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and notes

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Inventory turnover ratio

Inventory turnover ratio =

Cost of Good sold

Average Inventory


Inventory turnover ratio Measures how often average inventory is “turned” or sold during a period.

Business owners and managers use this ratio to evaluate how well they manage their inventory.

Note: expanded calculation

Dividing the cost of goods sold for a period by the average inventory for that period Average inventory = (beginning + ending inventory) /2


M&M reported a cost of goods sold on its income statement of $1,000,000. And their beginning inventory was $3,000,000, and their ending inventory was $4,000,000.

Inventory turnover ratio = $1,000,000 / (($3,000,000 + $4,000,000)/2) = .29

This means that M&M only sold roughly a third (29%) of its inventory during the year. It also implies that it would take them approximately 3 years (1 year / .29 = 3.44 years) to sell their entire inventory or complete one turn.


A “good” inventory turnover ratio varies by industry. A high turnover ratio usually indicates strong sales, while a low ratio might mean your business is stocking too much inventory or not selling enough.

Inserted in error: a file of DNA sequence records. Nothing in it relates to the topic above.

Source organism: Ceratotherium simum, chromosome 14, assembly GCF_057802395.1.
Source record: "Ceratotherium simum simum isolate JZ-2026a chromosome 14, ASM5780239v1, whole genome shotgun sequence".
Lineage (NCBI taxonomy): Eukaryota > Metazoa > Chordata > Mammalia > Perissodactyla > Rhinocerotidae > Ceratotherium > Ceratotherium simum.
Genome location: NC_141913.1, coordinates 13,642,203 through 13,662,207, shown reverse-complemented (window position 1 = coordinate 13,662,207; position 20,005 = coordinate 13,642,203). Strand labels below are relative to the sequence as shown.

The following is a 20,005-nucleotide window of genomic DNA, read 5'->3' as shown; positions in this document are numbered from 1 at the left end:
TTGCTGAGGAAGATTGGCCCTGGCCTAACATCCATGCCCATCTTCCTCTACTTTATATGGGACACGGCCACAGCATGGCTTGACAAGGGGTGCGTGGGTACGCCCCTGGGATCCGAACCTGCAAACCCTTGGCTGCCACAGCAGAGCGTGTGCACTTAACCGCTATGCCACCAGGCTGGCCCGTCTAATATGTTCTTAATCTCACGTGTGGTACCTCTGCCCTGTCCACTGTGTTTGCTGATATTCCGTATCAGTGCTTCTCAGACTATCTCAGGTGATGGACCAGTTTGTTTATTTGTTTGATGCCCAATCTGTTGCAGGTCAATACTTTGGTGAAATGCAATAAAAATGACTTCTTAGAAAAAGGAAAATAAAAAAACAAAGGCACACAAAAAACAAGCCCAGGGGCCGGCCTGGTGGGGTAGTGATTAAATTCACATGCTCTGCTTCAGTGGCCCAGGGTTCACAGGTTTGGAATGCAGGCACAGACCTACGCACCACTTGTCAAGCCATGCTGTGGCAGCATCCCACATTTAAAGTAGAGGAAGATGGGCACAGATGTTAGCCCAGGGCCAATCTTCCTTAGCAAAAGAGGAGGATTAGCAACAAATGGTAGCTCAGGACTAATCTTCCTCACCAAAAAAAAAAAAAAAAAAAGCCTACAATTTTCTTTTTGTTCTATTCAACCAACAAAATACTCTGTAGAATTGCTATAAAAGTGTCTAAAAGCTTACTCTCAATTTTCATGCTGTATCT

Generally, companies that sell inexpensive products tend to have higher inventory turnover ratios than those that sell expensive items.

A high turnover ratio is a good indicator of effective inventory management but can also mean an inadequate inventory level.

Inventory turnover ratio:


ROT: Rule of thumb
HA: Historical Average (organization’s historical average)
PG: Peer Group average
EB: Economic Benchmark

DISCLAIMER: The interactive calculators on this site are self-help tools intended to help you visualize and explore your financial information. They are not intended to replace the advice of a qualified professional. Because each business is different, we can not guarantee accuracy.